Education

Evergreen State President Doesn’t Seem To Understand Free Speech

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Rob Shimshock Education Reporter
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The president of Evergreen State College, the site of heated student protests at the end of May, initially defended safe spaces and trigger warnings in 2016.

George Bridges, president of Evergreen State College in Washington state, championed concepts that many see as threatening to free speech and academic inquiry in an op-ed for The Seattle Times.

“Trigger warnings can alert students to genuinely distressing content that could otherwise cripple their learning,” Bridges said in the op-ed. “Colleges and universities must change as the society changes.”

The Evergreen president introduced victims of sexual assault and veterans returning from combat as two groups of people who could benefit from trigger warnings.

“These students can make critically important contributions to their classrooms, but if we refuse to acknowledge that they also have unique barriers to participating in that discussion, we send the message that they are not welcome,” Bridges said.

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Bridges asserts that 90 percent of Evergreen’s students are “traditionally underserved,” meaning that they are low-income, first-generation college students, students of color, disabled students, veterans, and students that do not fall within the usual college age demographic.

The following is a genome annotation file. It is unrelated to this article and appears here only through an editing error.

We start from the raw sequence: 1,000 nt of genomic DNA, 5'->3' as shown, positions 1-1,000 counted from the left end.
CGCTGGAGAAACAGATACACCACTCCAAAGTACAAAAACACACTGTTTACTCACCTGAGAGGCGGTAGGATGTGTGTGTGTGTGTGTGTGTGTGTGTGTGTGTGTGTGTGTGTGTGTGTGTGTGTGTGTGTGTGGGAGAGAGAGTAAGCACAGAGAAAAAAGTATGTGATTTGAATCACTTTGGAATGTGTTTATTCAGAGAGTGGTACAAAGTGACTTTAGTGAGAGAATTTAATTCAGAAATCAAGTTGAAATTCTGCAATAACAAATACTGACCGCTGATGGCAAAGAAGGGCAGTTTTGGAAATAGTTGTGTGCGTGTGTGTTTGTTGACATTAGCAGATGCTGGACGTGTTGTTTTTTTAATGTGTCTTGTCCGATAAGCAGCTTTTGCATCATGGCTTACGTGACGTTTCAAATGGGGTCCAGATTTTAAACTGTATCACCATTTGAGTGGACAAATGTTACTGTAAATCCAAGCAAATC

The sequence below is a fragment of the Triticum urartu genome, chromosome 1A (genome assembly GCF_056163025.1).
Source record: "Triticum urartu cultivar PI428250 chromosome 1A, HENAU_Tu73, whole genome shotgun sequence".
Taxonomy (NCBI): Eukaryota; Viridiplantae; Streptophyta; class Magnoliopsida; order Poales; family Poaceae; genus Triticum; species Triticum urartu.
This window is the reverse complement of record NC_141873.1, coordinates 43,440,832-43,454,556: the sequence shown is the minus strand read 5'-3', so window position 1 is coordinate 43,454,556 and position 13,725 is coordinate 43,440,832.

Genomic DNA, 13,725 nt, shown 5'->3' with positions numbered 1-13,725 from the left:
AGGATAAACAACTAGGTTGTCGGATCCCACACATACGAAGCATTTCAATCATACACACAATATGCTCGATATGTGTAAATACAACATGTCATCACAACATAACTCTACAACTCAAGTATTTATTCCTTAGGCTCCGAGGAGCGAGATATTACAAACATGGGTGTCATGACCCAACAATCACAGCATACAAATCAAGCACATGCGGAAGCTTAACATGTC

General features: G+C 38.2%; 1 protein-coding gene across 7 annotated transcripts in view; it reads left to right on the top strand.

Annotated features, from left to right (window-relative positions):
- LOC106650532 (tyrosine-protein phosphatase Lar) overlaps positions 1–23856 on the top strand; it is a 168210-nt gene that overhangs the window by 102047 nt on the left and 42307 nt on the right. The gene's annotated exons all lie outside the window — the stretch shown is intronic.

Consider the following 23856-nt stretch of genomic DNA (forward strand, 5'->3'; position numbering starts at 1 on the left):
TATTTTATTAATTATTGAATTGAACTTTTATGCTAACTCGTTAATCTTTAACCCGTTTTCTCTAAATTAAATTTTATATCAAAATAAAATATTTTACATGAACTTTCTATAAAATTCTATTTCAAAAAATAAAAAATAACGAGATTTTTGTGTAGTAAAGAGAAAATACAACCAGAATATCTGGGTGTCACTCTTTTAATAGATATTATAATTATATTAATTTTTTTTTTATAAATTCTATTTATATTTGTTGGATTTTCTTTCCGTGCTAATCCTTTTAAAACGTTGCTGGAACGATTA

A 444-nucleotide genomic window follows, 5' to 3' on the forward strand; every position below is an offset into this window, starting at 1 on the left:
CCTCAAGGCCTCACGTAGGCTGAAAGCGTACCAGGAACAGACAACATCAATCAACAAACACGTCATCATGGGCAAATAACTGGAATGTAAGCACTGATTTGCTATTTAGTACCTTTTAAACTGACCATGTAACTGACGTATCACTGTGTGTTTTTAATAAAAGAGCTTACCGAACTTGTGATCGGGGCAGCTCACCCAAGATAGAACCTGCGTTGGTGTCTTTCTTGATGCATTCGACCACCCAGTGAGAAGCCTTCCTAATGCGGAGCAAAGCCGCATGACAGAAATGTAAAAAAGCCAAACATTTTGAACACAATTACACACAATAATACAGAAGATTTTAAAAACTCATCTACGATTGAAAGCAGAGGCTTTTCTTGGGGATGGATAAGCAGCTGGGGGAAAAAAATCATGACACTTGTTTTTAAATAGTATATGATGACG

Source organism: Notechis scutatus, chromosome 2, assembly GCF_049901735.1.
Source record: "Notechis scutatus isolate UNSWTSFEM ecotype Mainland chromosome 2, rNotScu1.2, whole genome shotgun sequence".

The president proceeds to define safe spaces as “places and contexts in which they [underserved students] can reflect on and address these unfamiliar issues without fear of failure or rejection by others.”

This desire to prevent students from feeling “failure” or “rejection” may explain Evergreen’s use of “narrative evaluations” administered by faculty instead of standard letter or numerical grades. However, the qualitative grading system may be indicative of less academic rigor, as Evergreen has a 97 percent acceptance rate and only 20 percent of applicants have a grade point average over 3.50, according to The Princeton Review. Fifty-six percent of the college’s students graduate within six years.

Despite Bridges’ attempt to make Evergreen State as accommodating as possible, students do not seem to appreciate his or other faculty member’s efforts.

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The Daily Caller News Foundation reached out to Bridges for comment, but received none in time for publication.

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Rob Shimshock